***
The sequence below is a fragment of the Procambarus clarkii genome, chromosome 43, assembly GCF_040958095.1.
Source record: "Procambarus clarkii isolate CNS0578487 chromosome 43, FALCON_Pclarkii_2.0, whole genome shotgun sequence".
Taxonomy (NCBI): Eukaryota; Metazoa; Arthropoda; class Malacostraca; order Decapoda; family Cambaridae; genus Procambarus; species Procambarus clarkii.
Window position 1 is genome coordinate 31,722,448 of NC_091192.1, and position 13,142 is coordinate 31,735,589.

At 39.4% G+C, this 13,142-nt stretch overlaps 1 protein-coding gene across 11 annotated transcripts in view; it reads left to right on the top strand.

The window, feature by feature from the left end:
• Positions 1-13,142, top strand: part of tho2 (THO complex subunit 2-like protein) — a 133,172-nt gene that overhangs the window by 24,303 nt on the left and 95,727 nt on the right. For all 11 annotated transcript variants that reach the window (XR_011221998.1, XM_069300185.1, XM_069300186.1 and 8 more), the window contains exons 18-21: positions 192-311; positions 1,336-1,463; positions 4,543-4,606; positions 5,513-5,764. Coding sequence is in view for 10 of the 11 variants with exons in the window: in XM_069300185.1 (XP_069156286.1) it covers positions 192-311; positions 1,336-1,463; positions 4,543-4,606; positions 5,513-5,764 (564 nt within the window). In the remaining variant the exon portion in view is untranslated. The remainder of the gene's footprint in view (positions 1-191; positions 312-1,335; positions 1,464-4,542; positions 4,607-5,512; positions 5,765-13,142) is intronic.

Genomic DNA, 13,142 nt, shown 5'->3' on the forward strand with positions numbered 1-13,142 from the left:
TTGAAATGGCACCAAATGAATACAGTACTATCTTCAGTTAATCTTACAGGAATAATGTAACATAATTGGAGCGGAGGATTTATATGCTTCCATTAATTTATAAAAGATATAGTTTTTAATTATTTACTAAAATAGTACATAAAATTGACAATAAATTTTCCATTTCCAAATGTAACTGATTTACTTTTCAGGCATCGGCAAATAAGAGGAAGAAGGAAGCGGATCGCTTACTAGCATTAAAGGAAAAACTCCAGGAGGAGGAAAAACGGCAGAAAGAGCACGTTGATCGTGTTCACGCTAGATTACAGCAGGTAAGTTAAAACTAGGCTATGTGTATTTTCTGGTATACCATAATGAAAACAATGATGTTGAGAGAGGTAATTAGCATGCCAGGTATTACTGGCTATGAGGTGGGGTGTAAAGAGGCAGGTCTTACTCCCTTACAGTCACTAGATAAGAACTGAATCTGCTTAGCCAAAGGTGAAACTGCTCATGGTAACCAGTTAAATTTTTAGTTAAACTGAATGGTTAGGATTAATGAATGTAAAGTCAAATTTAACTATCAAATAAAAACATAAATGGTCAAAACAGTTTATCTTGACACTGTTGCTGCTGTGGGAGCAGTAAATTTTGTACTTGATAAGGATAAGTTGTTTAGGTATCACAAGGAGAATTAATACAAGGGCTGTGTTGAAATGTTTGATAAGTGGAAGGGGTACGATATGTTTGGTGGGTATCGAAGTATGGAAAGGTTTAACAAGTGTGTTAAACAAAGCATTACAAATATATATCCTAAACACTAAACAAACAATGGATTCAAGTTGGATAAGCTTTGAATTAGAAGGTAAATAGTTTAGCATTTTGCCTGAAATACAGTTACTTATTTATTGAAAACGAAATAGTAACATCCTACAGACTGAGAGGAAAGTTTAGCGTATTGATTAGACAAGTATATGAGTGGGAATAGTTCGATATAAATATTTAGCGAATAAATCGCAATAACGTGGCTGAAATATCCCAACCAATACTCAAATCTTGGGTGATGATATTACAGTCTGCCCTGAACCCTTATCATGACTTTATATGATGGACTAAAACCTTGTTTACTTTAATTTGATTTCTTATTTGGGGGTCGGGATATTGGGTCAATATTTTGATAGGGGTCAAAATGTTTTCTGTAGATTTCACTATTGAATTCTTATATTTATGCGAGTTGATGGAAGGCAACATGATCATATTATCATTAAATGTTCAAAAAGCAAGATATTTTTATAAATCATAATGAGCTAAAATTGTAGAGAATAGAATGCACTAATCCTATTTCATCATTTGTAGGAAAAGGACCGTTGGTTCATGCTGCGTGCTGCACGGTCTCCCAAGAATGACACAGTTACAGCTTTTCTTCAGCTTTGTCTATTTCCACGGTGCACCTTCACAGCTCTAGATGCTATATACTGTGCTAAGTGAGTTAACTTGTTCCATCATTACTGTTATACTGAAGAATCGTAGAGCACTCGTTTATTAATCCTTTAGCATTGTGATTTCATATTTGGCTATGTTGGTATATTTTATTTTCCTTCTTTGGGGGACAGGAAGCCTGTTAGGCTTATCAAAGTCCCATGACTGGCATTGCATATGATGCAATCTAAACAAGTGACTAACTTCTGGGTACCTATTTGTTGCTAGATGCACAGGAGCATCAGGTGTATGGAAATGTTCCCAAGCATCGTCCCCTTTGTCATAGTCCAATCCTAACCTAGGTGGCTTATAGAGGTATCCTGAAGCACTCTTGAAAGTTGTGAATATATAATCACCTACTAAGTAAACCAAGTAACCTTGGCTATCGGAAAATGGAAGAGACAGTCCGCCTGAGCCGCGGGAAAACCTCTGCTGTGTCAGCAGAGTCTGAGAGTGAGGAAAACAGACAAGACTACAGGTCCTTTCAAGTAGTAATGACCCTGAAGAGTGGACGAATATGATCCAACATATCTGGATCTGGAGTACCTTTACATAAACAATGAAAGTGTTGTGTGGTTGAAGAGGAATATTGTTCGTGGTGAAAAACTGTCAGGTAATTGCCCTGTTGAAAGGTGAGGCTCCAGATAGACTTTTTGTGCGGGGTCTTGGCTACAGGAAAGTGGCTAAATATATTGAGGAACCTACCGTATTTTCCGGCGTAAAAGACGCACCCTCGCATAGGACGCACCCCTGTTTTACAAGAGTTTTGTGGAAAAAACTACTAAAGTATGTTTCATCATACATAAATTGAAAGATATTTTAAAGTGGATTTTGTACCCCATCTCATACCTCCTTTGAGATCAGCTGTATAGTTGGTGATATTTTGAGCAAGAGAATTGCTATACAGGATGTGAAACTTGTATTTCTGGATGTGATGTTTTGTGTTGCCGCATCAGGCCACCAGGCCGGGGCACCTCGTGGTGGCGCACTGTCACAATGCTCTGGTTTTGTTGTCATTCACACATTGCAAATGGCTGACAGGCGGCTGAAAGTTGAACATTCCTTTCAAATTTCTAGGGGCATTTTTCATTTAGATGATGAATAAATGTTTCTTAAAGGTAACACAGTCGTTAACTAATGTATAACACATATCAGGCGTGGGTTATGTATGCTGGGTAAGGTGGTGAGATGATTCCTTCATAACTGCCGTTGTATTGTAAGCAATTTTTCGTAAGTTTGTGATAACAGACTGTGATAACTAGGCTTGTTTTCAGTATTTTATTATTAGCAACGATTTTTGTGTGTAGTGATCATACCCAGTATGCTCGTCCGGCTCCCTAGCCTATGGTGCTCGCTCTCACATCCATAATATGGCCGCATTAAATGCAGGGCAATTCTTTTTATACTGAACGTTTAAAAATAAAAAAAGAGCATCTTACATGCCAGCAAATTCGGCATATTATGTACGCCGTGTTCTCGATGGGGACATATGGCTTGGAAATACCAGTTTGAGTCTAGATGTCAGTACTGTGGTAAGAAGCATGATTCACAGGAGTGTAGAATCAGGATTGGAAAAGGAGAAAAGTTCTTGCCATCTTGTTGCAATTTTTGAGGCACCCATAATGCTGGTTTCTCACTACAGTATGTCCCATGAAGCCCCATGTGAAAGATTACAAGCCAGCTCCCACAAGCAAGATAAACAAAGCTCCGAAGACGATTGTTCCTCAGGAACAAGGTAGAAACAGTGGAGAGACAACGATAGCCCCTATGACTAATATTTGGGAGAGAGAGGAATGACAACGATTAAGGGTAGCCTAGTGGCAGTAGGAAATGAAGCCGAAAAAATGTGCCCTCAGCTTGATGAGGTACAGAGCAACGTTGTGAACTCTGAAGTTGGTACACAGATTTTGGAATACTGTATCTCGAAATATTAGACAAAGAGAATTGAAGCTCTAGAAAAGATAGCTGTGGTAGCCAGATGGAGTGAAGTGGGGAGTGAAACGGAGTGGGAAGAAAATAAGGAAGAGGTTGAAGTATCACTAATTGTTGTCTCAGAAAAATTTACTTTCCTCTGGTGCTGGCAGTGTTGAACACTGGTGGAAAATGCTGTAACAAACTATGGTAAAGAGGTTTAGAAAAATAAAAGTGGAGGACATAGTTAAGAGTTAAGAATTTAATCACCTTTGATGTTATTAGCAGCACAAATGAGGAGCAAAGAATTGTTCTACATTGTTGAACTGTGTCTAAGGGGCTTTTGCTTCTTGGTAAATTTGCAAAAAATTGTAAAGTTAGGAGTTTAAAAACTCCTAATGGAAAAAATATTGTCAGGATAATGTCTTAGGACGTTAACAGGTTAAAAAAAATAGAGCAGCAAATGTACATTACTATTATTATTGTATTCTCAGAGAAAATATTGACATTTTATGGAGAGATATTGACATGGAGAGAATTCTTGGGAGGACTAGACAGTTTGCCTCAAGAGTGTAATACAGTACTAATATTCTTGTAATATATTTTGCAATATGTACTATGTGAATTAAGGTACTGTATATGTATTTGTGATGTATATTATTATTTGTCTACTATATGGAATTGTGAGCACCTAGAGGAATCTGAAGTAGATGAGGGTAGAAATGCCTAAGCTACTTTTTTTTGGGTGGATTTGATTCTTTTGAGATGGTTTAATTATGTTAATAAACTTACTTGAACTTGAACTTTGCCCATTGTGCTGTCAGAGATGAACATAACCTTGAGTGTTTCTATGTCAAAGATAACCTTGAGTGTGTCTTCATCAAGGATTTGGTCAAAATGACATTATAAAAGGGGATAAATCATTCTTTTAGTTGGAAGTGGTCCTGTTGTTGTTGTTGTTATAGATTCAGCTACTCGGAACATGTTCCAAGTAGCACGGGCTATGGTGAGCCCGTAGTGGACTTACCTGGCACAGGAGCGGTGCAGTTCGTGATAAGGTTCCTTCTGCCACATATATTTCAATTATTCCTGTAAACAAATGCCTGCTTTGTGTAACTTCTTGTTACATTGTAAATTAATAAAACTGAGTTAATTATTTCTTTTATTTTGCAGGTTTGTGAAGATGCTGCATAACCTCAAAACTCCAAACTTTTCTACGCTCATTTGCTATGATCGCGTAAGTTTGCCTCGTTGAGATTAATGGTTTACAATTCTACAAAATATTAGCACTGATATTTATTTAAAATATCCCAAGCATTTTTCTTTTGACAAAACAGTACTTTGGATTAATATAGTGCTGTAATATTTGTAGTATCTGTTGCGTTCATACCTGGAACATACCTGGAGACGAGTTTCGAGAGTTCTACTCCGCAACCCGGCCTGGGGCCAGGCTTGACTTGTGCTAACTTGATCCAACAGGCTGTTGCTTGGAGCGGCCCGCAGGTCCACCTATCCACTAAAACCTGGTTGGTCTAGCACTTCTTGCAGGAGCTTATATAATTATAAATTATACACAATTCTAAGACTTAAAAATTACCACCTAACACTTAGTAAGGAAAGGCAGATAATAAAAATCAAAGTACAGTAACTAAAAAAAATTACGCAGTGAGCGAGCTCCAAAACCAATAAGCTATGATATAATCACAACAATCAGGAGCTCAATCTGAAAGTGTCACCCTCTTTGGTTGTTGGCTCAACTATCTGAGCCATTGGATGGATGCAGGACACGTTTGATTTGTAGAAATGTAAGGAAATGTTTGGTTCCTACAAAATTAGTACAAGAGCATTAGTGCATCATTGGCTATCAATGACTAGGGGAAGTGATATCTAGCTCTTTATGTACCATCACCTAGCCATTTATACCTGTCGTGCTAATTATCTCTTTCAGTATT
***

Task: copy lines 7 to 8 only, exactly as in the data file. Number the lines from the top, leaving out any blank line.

• Positions 1-13,142, top strand: part of tho2 (THO complex subunit 2-like protein) — a 133,172-nt gene that overhangs the window by 24,303 nt on the left and 95,727 nt on the right. For all 11 annotated transcript variants that reach the window (XR_011221998.1, XM_069300185.1, XM_069300186.1 and 8 more), the window contains exons 18-21: positions 192-311; positions 1,336-1,463; positions 4,543-4,606; positions 5,513-5,764. Coding sequence is in view for 10 of the 11 variants with exons in the window: in XM_069300185.1 (XP_069156286.1) it covers positions 192-311; positions 1,336-1,463; positions 4,543-4,606; positions 5,513-5,764 (564 nt within the window). In the remaining variant the exon portion in view is untranslated. The remainder of the gene's footprint in view (positions 1-191; positions 312-1,335; positions 1,464-4,542; positions 4,607-5,512; positions 5,765-13,142) is intronic.

Genomic DNA, 13,142 nt, shown 5'->3' on the forward strand with positions numbered 1-13,142 from the left: